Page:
‘There are no political detainees,’ says Kiir’s office

Hentet fra Radio Tamazuj

There are no political prisoners in detention facilities in South Sudan, the office of the president announced on Monday.

“There are no political detainees in South Sudan,” presidential spokesman Ateny Wek Ateny told Radio Tamazuj, stressing that “all political detainees had been released. We have prisoners of war, and not political detainees”.

Ateny said the government has completed the release of all political detainees it had promised to free. He further said they are not holding more people they consider political prisoners. “We don’t have political detainees. The army has been directed to release the prisoners of war,” he said.

South Sudan President Salva Kiir is under fresh pressure from the opposition to release all the political detainees in line with the peace deal which was signed on 12 September. Last week, Kiir directed the army leadership to release all prisoners of war and detainees.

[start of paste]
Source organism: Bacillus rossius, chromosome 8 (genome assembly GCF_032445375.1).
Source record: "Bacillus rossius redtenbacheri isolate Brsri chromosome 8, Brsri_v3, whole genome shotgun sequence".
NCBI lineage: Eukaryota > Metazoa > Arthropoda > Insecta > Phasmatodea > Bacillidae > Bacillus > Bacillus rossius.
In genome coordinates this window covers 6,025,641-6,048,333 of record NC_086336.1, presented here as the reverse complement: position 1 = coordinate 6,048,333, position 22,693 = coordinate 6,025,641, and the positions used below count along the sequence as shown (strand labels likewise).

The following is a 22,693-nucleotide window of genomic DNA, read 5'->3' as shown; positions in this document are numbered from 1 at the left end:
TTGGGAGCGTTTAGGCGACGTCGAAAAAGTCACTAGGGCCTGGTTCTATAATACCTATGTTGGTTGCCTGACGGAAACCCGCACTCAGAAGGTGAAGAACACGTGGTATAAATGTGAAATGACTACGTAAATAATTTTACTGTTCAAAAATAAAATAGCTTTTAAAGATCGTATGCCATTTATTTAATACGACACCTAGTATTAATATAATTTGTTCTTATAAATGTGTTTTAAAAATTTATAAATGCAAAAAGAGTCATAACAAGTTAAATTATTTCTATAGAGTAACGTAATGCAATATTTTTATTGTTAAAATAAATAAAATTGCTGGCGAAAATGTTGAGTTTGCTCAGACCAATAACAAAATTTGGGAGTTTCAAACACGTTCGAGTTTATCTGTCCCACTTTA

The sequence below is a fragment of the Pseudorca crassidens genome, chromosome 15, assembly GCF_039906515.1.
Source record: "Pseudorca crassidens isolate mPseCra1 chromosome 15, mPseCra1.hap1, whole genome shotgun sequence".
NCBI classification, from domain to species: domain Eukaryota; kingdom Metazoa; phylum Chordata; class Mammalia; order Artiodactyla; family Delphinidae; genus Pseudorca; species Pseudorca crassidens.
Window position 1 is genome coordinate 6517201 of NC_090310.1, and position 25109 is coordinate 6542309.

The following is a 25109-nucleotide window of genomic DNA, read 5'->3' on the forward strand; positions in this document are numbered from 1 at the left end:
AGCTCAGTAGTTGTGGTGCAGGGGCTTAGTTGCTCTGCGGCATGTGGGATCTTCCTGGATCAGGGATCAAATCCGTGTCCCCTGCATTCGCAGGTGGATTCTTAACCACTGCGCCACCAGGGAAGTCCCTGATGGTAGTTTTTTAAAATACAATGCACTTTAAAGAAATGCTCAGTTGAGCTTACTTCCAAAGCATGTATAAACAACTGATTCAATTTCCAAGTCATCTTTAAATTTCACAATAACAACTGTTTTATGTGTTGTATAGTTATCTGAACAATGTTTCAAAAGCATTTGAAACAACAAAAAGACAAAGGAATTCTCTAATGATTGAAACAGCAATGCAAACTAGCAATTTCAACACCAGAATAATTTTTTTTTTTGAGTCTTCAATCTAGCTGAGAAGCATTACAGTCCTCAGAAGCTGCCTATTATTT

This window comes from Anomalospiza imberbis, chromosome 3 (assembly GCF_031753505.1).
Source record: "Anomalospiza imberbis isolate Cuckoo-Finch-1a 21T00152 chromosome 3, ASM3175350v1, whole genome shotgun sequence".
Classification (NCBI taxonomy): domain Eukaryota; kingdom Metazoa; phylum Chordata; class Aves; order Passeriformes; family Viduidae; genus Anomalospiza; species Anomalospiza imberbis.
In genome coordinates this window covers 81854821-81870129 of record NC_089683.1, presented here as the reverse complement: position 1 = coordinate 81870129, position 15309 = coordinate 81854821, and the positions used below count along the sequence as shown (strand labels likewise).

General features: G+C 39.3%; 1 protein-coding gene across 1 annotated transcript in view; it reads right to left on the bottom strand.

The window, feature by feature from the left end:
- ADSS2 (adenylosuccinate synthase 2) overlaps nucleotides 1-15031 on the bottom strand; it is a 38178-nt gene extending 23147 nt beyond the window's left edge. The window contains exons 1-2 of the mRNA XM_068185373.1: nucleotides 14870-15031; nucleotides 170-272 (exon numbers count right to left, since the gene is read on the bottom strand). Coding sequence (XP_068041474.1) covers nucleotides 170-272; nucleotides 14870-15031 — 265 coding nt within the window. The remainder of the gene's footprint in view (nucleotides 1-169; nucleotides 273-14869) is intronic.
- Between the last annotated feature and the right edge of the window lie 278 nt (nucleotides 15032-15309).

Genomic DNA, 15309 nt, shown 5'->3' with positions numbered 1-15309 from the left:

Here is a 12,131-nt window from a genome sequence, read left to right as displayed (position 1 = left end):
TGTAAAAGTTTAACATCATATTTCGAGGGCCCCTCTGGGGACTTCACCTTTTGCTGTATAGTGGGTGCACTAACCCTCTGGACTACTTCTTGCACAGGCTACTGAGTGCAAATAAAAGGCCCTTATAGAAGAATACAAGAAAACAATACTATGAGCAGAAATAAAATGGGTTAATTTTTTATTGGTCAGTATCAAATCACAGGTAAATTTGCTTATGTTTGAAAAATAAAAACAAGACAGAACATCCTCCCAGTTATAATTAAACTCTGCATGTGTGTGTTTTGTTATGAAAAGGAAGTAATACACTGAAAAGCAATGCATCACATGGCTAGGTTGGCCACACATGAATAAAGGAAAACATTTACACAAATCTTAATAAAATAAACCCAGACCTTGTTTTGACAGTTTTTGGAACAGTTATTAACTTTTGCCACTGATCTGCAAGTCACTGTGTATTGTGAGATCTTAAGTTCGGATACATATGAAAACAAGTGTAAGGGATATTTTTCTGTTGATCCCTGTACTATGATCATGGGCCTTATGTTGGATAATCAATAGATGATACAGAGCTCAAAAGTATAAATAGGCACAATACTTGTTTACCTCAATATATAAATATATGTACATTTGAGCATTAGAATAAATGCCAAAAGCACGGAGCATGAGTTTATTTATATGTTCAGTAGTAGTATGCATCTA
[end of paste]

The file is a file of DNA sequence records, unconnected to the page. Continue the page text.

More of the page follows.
The SPLM-IO group says the immediate release of all prisoners of war and political detainees will create a conducive environment for confidence-building among the peace partners.

“We don’t know the whereabouts of Dong Samuel and the rest. They are not in the detention facilities of South Sudan. The case of James Gatdet and Peter Biar will be handled by the court,” Ateny said.

James Gatdet Dak, Riek Machar’s official spokesperson, was deported to Juba in November 2016 from Kenya.

Three other opposition officials, Dong Samuel Luak, Aggrey Idri and Marko Lokidor, disappeared in Kenya in 2017.

State of emergency

Ateny, who is also the presidential press secretary, said the state of emergency declared in the country will not affect the implementation of the new peace deal.

“The peace agreement has nothing to do with the state of emergency, so I don’t know when the state of emergency will be lifted,” he said.

The official explained that the state of emergency seeks to improve the security situation in the country, adding that the army was given powers to collect firearms from civilians to bring insecurity under control in parts of South Sudan.